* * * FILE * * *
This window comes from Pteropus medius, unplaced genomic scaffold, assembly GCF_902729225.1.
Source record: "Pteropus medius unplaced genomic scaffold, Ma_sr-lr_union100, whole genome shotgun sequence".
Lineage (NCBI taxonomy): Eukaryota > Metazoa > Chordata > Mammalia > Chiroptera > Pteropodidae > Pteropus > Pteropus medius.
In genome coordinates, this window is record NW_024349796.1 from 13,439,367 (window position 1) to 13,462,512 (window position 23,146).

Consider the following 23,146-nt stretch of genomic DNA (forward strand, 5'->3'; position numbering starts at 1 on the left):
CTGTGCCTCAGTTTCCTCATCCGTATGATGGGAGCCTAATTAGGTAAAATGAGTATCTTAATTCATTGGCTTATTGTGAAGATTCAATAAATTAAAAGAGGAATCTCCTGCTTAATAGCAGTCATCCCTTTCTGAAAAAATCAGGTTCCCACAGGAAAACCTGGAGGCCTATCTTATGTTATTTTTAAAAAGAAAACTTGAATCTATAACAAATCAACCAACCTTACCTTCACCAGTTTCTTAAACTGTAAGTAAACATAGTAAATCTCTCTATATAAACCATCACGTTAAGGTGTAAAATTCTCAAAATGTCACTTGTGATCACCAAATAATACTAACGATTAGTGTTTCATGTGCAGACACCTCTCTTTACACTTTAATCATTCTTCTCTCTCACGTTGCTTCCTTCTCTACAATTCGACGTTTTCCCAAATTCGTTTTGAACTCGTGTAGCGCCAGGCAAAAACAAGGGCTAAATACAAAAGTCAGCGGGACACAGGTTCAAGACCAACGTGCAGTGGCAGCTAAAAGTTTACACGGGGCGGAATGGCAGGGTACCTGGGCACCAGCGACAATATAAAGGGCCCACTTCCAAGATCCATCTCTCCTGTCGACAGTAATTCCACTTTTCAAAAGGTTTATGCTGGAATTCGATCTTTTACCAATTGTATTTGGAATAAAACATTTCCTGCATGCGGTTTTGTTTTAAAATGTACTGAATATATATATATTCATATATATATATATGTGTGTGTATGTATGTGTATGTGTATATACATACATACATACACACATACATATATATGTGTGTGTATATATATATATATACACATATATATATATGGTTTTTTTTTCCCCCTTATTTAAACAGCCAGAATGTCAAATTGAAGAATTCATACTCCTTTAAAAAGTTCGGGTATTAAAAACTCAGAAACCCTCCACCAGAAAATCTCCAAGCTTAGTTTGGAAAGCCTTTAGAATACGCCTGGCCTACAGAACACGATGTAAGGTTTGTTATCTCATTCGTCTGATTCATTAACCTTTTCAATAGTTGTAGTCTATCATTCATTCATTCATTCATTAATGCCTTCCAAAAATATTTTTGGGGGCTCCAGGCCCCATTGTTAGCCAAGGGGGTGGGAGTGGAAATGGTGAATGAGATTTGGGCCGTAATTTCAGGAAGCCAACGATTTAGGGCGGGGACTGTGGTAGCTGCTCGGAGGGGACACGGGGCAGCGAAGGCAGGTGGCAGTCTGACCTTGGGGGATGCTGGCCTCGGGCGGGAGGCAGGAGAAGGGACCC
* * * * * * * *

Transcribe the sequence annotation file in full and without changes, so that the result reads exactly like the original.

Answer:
This window comes from Pteropus medius, unplaced genomic scaffold, assembly GCF_902729225.1.
Source record: "Pteropus medius unplaced genomic scaffold, Ma_sr-lr_union100, whole genome shotgun sequence".
Lineage (NCBI taxonomy): Eukaryota > Metazoa > Chordata > Mammalia > Chiroptera > Pteropodidae > Pteropus > Pteropus medius.
In genome coordinates, this window is record NW_024349796.1 from 13,439,367 (window position 1) to 13,462,512 (window position 23,146).

Consider the following 23,146-nt stretch of genomic DNA (forward strand, 5'->3'; position numbering starts at 1 on the left):
CTGTGCCTCAGTTTCCTCATCCGTATGATGGGAGCCTAATTAGGTAAAATGAGTATCTTAATTCATTGGCTTATTGTGAAGATTCAATAAATTAAAAGAGGAATCTCCTGCTTAATAGCAGTCATCCCTTTCTGAAAAAATCAGGTTCCCACAGGAAAACCTGGAGGCCTATCTTATGTTATTTTTAAAAAGAAAACTTGAATCTATAACAAATCAACCAACCTTACCTTCACCAGTTTCTTAAACTGTAAGTAAACATAGTAAATCTCTCTATATAAACCATCACGTTAAGGTGTAAAATTCTCAAAATGTCACTTGTGATCACCAAATAATACTAACGATTAGTGTTTCATGTGCAGACACCTCTCTTTACACTTTAATCATTCTTCTCTCTCACGTTGCTTCCTTCTCTACAATTCGACGTTTTCCCAAATTCGTTTTGAACTCGTGTAGCGCCAGGCAAAAACAAGGGCTAAATACAAAAGTCAGCGGGACACAGGTTCAAGACCAACGTGCAGTGGCAGCTAAAAGTTTACACGGGGCGGAATGGCAGGGTACCTGGGCACCAGCGACAATATAAAGGGCCCACTTCCAAGATCCATCTCTCCTGTCGACAGTAATTCCACTTTTCAAAAGGTTTATGCTGGAATTCGATCTTTTACCAATTGTATTTGGAATAAAACATTTCCTGCATGCGGTTTTGTTTTAAAATGTACTGAATATATATATATTCATATATATATATATGTGTGTGTATGTATGTGTATGTGTATATACATACATACATACACACATACATATATATGTGTGTGTATATATATATATATACACATATATATATATGGTTTTTTTTTCCCCCTTATTTAAACAGCCAGAATGTCAAATTGAAGAATTCATACTCCTTTAAAAAGTTCGGGTATTAAAAACTCAGAAACCCTCCACCAGAAAATCTCCAAGCTTAGTTTGGAAAGCCTTTAGAATACGCCTGGCCTACAGAACACGATGTAAGGTTTGTTATCTCATTCGTCTGATTCATTAACCTTTTCAATAGTTGTAGTCTATCATTCATTCATTCATTCATTAATGCCTTCCAAAAATATTTTTGGGGGCTCCAGGCCCCATTGTTAGCCAAGGGGGTGGGAGTGGAAATGGTGAATGAGATTTGGGCCGTAATTTCAGGAAGCCAACGATTTAGGGCGGGGACTGTGGTAGCTGCTCGGAGGGGACACGGGGCAGCGAAGGCAGGTGGCAGTCTGACCTTGGGGGATGCTGGCCTCGGGCGGGAGGCAGGAGAAGGGACCC